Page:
What makes hypothermia especially dangerous is that a person may not know it’s happening and won’t be able to do anything about it.

Severe hypothermia can cause an irregular heartbeat leading to heart failure and death.


  • Shivering.
  • Exhaustion.
  • Confusion.
  • Fumbling hands.
  • Memory loss.
  • Slurred speech.
  • Drowsiness.


  • Move the person into a warm room or shelter.
  • Remove wet clothing.
  • Warm the center of the person’s body (chest, neck, head and groin).
  • Encourage the person to drink something warm.
  • Find medical help as soon as possible.

Download a printable PDF and recording form here.

Members can download the audio version of this toolbox talk here.


Working in the cold winter weather can be like working in the extreme heat:

  • You must be prepared for it.
  • You must be equipped for it.
  • You must get acclimated to it.

Employees who work in the cold weather during the winter months can be at risk of cold stress and injuries. It’s important to recognize cold weather hazards and potential for injury.


  • Workers taking certain medications, who are in poor physical condition or suffer from illnesses such as diabetes, hypertension or cardiovascular disease may be at increased risk during cold weather exposure.
  • Dress in layers that can be added and removed as you get warmer or colder. Sweating from too many layers can cause clothing to become wet. Overdressing can also restrict your movement and increase the potential of an accident.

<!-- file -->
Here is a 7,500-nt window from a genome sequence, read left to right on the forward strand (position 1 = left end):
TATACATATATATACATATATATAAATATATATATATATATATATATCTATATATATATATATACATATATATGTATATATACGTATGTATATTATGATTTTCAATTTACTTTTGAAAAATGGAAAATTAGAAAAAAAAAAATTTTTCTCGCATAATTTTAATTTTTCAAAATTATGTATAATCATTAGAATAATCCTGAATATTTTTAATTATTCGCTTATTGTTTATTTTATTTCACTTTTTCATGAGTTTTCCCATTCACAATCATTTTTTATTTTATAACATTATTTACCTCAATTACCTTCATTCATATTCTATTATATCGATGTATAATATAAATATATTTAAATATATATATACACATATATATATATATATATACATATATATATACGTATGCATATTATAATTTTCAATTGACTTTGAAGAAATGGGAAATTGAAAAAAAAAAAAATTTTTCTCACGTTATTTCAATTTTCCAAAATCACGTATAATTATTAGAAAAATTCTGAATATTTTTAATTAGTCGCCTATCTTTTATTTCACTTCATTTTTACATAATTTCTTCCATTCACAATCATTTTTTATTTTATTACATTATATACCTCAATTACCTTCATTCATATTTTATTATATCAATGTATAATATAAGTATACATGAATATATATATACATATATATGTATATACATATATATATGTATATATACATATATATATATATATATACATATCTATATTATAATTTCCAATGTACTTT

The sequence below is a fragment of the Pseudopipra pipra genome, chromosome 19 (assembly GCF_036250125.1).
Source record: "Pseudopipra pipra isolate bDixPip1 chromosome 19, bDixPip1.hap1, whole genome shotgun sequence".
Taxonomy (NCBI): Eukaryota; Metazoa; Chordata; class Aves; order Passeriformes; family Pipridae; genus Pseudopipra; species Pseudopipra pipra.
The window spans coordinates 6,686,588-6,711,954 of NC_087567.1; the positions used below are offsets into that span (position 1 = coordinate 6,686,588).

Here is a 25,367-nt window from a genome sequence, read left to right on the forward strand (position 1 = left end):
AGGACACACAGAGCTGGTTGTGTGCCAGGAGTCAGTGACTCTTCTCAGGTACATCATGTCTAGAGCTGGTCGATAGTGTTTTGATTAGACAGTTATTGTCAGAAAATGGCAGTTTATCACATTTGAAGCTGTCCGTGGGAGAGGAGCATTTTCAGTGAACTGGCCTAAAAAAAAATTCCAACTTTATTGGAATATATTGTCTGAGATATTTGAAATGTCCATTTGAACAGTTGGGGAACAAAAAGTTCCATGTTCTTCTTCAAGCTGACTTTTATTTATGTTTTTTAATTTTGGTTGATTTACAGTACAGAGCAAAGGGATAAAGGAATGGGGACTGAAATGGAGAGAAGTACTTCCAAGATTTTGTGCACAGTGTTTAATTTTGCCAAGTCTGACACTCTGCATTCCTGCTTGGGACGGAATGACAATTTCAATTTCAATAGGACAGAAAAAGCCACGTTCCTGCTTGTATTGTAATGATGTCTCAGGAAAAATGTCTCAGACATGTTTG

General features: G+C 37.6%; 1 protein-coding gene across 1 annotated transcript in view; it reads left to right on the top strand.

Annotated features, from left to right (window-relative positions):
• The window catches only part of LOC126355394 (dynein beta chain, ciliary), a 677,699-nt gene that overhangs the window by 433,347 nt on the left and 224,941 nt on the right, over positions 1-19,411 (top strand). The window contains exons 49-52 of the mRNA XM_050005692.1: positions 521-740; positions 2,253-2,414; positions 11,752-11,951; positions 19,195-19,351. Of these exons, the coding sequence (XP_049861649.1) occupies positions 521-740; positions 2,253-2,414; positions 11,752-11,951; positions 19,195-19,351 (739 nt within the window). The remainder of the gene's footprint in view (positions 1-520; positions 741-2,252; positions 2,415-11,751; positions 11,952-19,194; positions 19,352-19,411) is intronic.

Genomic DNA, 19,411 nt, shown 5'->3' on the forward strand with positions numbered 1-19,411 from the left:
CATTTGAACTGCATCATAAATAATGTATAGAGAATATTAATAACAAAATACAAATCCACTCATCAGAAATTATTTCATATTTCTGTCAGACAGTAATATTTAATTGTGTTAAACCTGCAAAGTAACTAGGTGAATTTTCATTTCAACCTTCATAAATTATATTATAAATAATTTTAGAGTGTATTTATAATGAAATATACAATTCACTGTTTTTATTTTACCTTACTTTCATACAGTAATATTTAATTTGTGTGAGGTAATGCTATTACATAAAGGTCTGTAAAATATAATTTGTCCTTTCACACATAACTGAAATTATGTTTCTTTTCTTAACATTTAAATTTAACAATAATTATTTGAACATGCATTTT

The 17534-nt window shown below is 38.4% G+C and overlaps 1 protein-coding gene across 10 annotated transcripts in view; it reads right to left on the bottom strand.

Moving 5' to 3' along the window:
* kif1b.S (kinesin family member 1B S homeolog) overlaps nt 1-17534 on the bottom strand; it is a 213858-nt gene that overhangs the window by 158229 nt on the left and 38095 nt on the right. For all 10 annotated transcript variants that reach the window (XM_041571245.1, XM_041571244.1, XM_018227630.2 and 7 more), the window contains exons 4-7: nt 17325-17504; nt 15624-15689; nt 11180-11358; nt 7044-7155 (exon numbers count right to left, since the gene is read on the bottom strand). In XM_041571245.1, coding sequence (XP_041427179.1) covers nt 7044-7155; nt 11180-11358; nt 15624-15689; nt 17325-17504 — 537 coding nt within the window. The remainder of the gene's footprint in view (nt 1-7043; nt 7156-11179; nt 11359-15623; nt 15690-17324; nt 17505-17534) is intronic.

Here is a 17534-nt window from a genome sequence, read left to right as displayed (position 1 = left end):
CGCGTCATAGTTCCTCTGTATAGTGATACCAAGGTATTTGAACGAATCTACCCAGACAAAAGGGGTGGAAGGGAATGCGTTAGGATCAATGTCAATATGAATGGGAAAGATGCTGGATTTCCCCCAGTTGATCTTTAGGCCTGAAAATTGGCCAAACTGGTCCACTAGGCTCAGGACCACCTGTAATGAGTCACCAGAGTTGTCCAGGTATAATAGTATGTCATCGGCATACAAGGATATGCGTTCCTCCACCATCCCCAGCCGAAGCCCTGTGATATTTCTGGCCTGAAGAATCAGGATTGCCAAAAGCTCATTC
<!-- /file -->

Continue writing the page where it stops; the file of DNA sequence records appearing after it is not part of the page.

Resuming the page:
• Wear synthetic or cotton clothing next to the skin to wick away sweat.
  • Hands and head should always be covered to minimize heat loss.
  • Take frequent breaks in a warm, dry area to limit the effects of exposure to cold temperatures.


  • Trench foot is caused from prolonged exposure to wet and cold conditions. Wet feet lose heat 25 times faster than dry feet. To prevent heat loss, the body constricts blood vessels to shut down circulation in the feet. Skin tissue begins to die due to lack of oxygen and nutrients.
  • Hypothermia is a severe condition when the body is unable to produce enough heat to counter the heat that it is losing. If your body loses heat more quickly than it can make it, your core temperature will fall. As it falls, the body shifts blood away from the skin to reduce the amount of heat that escapes.
  • Frostbite is characterized by reddened skin with gray and white patches, skin and limb numbness, firm skin and limbs and, in severe cases, blisters.

If employees show signs of cold-related stress or injuries, it’s important to get them warm and dry immediately.

Download a printable PDF and recording form here.

Members can download the audio version of this toolbox talk here.

Winter Work Safety